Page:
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Circuit judges changing duties

Published Sep. 28, 2005

The three circuit judges who have presided over the Circuit Court's civil, criminal and family court dockets in Citrus County the past two years will swap benches this month. The moves are part of a long-planned biennial rotation intended to expose them to as broad a spectrum of judicial work as possible.

The county's administrative judge, Patricia Thomas, will move from the civil docket to the criminal docket, assuming the caseload of Michael Blackstone, who will move to family court. Barbara Gurrola will move from family court to take over Thomas' civil docket.

By the time each judge's six-year term expires, said Gurrola, "We'll have seen everything that a circuit judge sees."

While the judges said they were enthusiastic about meeting the challenges of their new assignments, they also expressed pride in their past work. They said they will miss many of the relationships they have established during the past two years and said they are determined to stay involved in the programs they initiated.

Blackstone, whose past assignment also included juvenile court, often visited high schools and even established a weekend community service project for youth and adults. He said the child custody, dependency and divorce cases he handles in family court will still allow him to work with kids, indirectly.

"The issue of what's in the best interest of the child will still be in the forefront," he said. "The difference is that I will have to try to get parents to do what's in the best interest of the child as opposed to me doing what's in their best interest."

Because the rotation is determined by the calendar, the judges will be inheriting many ongoing cases. They likely will spend considerable time reading case files about disputes with which they're not familiar.

Gurrola said that should not slow down the judicial process. "Judges can be brought up to speed on a case very quickly," she said. "You read through the file and you bring yourself up to date."

She said that personal experience and observation of the parties can help when presiding over heavy caseloads but that judges often see so many cases they cannot rely on the accuracy of their memory, particularly if a case has lingered for a while. Case files, on the other hand, offer a paper trail.

"Frankly, there are a lot of judges that don't ever want to do family law, because it's tough," she said. "And they don't ever want to rotate. It's tough even on the judicial assistants."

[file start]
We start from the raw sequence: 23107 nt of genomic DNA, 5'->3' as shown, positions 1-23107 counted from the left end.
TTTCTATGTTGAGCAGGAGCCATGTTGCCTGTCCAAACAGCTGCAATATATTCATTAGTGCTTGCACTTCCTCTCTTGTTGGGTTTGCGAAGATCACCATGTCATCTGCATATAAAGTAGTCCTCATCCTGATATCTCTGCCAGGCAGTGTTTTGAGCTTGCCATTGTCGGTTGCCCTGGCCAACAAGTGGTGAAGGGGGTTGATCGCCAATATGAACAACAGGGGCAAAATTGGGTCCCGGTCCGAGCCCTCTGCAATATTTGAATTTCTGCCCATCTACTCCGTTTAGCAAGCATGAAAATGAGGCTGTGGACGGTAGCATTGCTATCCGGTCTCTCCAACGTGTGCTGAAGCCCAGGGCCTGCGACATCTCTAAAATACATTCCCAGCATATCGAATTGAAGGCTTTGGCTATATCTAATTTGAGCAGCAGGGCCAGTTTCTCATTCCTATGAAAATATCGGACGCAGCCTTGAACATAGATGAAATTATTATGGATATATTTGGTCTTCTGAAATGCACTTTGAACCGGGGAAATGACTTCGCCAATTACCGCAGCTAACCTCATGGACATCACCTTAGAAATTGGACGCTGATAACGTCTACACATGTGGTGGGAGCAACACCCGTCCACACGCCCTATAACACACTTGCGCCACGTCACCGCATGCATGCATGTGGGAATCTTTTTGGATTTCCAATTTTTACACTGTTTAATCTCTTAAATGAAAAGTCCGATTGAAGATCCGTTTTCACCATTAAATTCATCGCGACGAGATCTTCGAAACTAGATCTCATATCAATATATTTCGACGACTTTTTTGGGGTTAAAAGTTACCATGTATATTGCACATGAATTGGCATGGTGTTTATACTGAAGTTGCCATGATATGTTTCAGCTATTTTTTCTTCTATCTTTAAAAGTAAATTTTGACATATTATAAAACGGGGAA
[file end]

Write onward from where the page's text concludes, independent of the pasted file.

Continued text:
Blackstone said he is ready. "I don't envision any problems," he said. "I came straight off the felony bench where people were required to do what I said and I'll bring that attitude to the family law bench. I think I've established myself as a no-nonsense judge." He will preside over two final criminal cases, manslaughter and murder trials, early this year while getting under way in family court.

Thomas, who two years ago was the newest judge in Circuit Court, now has more than five years' experience. She was appointed to a vacant seat in 1993, then won election the following year.

"We are in a river and the river never ends," she said of the ever-increasing caseloads. "My ball game is: When they (new cases) come up, I get them resolved."

According to Blackstone, that kind of efficiency is essential in handling the criminal docket, where cases include grand theft, driving under the influence of alcohol and first-degree murder. "It was harder to resolve cases than I expected," he said, referring to when he became a judge in January 1997.

He recalled the heavy backlog he assumed from his predecessor, former Circuit Judge John Thurman. "I think we left it in a lot better shape," he said.

According to Blackstone, the average time a defendant spent in jail before a case was resolved was 4{ months when Thurman was presiding,. "We've got it down to about 40 days," he said, "just working it all the time, forcing resolutions."

Thomas has experience on the criminal bench, including presiding over the September 1997 retrial of Scott Burnside, who, after a successful appeal of an earlier conviction, was convicted again for his role in the 1990 Floral City quadruple murder case.

"I think I'm qualified," she said. Thomas and Gurrola both helped establish the county's new Family Visitation Center, which provides supervised visitation and meeting points for parents who either share custody of their children or are only allowed weekly supervised visits.

Gurrola, a former prosecutor, public defender and schoolteacher, said she looks forward to the variety of the civil docket, which includes professional malpractice, guardian and probate cases. But, she said, "I will miss the people" from family court. "Hopefully I'll be back again."

But that wouldn't happen for at least four years, after she has presided over the civil docket and then taken a turn on the criminal docket.

Voters will decide whether the judges will take take another turn. Thomas faces re-election in 2000. Blackstone and Gurrola, who won their seats 1996, will have to campaign again in 2002.

In the meantime, Thomas said, the rotation provides judges the chance to learn and those they judge benefit from fresh judicial perspective.

"I think that we have an ideal situation," she said. By the time a judge has completed the cycle, "You have covered the waterfront."